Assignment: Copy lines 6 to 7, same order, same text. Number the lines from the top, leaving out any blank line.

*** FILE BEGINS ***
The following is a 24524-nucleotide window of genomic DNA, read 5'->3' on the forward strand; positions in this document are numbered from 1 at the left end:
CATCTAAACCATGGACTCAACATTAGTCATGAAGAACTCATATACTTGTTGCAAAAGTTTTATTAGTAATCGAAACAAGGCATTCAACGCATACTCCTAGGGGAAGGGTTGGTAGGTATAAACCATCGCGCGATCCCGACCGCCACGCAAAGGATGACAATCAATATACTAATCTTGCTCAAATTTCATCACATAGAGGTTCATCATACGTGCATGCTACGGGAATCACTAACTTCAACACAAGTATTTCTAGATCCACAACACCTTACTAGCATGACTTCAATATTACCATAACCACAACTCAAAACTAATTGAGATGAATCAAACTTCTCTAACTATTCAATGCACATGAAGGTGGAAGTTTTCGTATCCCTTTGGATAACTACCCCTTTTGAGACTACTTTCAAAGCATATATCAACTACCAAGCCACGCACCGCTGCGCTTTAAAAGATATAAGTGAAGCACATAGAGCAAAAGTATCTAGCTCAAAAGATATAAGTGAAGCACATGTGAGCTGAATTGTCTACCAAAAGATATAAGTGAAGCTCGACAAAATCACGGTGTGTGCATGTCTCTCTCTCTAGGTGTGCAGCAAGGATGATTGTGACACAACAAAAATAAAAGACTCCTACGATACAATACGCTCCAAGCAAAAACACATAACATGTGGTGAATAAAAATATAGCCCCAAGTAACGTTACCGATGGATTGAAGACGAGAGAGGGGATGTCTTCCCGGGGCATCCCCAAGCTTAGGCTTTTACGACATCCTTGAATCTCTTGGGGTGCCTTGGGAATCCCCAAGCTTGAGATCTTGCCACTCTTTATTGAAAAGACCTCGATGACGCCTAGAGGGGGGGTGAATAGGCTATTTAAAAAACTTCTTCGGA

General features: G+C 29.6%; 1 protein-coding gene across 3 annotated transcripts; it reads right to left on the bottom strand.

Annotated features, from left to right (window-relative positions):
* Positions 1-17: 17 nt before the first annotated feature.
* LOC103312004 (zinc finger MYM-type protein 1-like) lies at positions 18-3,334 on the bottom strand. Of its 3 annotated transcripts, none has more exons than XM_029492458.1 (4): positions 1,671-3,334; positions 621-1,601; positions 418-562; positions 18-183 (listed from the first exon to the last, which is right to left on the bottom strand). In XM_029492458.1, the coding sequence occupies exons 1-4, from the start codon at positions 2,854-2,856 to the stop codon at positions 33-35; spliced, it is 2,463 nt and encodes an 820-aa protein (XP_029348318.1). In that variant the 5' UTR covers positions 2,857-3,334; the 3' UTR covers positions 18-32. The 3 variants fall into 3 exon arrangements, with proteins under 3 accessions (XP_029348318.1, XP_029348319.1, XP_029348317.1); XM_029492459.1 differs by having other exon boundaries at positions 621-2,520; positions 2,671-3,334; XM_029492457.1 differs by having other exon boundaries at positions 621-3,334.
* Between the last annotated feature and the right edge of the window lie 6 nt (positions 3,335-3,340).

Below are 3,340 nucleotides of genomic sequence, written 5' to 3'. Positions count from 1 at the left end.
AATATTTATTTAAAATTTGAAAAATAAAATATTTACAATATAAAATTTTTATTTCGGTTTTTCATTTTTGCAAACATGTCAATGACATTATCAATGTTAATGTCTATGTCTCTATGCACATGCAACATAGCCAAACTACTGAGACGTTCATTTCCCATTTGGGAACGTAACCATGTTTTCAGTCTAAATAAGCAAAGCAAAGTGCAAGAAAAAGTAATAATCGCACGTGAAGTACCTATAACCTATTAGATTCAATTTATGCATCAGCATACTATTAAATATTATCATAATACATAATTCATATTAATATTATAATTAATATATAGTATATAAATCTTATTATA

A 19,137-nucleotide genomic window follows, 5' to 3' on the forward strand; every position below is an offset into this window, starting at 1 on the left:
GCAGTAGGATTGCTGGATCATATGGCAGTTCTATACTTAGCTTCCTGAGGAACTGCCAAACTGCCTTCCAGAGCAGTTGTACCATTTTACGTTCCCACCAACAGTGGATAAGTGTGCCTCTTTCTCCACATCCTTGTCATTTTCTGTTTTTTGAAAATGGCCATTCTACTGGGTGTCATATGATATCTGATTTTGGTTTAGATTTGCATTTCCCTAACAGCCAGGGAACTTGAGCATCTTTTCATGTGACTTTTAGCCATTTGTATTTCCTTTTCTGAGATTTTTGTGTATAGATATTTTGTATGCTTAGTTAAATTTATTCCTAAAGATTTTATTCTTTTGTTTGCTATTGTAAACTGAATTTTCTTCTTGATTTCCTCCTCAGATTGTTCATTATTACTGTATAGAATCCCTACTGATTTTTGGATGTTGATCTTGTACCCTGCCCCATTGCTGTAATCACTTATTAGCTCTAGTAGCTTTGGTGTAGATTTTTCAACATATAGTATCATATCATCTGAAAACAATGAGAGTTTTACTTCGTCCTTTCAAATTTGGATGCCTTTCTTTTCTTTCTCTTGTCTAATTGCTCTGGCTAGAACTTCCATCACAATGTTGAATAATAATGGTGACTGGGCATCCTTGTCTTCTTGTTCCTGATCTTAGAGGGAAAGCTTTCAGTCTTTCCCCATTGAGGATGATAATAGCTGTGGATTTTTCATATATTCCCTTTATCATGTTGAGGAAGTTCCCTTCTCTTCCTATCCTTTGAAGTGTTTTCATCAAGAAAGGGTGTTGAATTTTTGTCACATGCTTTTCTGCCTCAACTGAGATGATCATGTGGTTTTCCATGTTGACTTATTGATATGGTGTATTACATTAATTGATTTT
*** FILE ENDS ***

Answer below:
* LOC103312004 (zinc finger MYM-type protein 1-like) lies at positions 18-3,334 on the bottom strand. Of its 3 annotated transcripts, none has more exons than XM_029492458.1 (4): positions 1,671-3,334; positions 621-1,601; positions 418-562; positions 18-183 (listed from the first exon to the last, which is right to left on the bottom strand). In XM_029492458.1, the coding sequence occupies exons 1-4, from the start codon at positions 2,854-2,856 to the stop codon at positions 33-35; spliced, it is 2,463 nt and encodes an 820-aa protein (XP_029348318.1). In that variant the 5' UTR covers positions 2,857-3,334; the 3' UTR covers positions 18-32. The 3 variants fall into 3 exon arrangements, with proteins under 3 accessions (XP_029348318.1, XP_029348319.1, XP_029348317.1); XM_029492459.1 differs by having other exon boundaries at positions 621-2,520; positions 2,671-3,334; XM_029492457.1 differs by having other exon boundaries at positions 621-3,334.
* Between the last annotated feature and the right edge of the window lie 6 nt (positions 3,335-3,340).